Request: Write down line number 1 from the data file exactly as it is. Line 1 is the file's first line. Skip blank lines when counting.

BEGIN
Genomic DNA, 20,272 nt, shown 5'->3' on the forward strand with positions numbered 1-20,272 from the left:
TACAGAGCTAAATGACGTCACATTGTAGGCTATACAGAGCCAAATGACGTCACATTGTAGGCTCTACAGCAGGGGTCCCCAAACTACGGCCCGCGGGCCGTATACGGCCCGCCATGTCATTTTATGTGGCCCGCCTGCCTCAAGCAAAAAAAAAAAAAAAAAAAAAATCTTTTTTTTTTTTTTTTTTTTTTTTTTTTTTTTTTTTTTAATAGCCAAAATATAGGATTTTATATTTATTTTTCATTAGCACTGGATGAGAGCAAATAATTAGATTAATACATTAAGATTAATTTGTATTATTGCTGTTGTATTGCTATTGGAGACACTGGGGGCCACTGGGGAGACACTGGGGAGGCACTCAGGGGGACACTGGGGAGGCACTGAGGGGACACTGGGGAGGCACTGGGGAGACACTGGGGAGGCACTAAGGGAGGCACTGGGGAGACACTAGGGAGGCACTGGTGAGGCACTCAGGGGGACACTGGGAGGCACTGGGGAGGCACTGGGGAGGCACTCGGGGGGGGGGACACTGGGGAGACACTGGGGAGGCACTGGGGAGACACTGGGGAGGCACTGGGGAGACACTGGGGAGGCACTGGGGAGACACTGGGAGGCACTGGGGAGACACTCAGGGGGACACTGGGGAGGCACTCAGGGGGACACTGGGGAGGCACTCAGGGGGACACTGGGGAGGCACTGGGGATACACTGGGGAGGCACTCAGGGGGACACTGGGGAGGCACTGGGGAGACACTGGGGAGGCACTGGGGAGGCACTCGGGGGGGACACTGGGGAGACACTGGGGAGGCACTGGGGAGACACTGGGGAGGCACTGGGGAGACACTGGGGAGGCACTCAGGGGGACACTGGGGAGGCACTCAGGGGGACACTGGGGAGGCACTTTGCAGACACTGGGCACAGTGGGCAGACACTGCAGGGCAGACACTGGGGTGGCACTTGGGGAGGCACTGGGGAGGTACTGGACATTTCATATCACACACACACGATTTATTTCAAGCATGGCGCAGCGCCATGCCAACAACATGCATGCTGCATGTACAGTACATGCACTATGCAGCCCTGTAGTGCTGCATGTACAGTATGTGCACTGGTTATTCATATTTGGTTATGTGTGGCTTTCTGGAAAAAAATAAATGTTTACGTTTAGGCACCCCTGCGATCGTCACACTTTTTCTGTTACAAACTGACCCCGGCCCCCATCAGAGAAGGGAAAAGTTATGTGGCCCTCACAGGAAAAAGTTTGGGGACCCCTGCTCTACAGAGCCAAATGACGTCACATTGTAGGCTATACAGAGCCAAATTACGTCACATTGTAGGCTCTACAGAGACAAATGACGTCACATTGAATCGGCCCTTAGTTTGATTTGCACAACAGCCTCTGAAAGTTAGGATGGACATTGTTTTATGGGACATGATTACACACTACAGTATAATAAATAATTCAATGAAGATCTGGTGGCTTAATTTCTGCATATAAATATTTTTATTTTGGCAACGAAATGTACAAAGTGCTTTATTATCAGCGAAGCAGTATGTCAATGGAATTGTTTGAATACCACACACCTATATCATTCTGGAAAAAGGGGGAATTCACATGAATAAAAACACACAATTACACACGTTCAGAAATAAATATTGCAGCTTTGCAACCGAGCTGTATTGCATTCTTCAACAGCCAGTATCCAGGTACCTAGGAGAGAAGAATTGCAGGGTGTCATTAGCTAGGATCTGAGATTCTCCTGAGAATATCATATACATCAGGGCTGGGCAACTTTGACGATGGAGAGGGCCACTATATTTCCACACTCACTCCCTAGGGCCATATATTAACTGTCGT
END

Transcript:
Genomic DNA, 20,272 nt, shown 5'->3' on the forward strand with positions numbered 1-20,272 from the left: